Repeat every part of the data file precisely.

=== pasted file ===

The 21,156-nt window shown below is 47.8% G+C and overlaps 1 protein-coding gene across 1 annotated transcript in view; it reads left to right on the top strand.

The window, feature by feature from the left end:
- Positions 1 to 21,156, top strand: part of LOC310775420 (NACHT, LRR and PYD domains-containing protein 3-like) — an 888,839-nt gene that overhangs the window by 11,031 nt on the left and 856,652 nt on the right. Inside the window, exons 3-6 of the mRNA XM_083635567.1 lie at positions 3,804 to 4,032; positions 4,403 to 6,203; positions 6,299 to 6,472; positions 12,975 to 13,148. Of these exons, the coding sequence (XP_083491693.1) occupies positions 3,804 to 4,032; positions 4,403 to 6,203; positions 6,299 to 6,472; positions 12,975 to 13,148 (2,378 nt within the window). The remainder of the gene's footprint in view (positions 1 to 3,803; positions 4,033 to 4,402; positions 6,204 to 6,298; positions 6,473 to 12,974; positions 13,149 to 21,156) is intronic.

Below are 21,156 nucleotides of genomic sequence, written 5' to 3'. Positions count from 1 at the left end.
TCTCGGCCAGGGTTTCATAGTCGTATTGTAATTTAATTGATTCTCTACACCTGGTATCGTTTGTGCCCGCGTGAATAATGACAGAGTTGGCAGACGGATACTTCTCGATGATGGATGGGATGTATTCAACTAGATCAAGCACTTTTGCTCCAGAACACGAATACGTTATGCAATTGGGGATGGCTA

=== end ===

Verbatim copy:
The 21,156-nt window shown below is 47.8% G+C and overlaps 1 protein-coding gene across 1 annotated transcript in view; it reads left to right on the top strand.

The window, feature by feature from the left end:
- Positions 1 to 21,156, top strand: part of LOC310775420 (NACHT, LRR and PYD domains-containing protein 3-like) — an 888,839-nt gene that overhangs the window by 11,031 nt on the left and 856,652 nt on the right. Inside the window, exons 3-6 of the mRNA XM_083635567.1 lie at positions 3,804 to 4,032; positions 4,403 to 6,203; positions 6,299 to 6,472; positions 12,975 to 13,148. Of these exons, the coding sequence (XP_083491693.1) occupies positions 3,804 to 4,032; positions 4,403 to 6,203; positions 6,299 to 6,472; positions 12,975 to 13,148 (2,378 nt within the window). The remainder of the gene's footprint in view (positions 1 to 3,803; positions 4,033 to 4,402; positions 6,204 to 6,298; positions 6,473 to 12,974; positions 13,149 to 21,156) is intronic.

Below are 21,156 nucleotides of genomic sequence, written 5' to 3'. Positions count from 1 at the left end.
TCTCGGCCAGGGTTTCATAGTCGTATTGTAATTTAATTGATTCTCTACACCTGGTATCGTTTGTGCCCGCGTGAATAATGACAGAGTTGGCAGACGGATACTTCTCGATGATGGATGGGATGTATTCAACTAGATCAAGCACTTTTGCTCCAGAACACGAATACGTTATGCAATTGGGGATGGCTA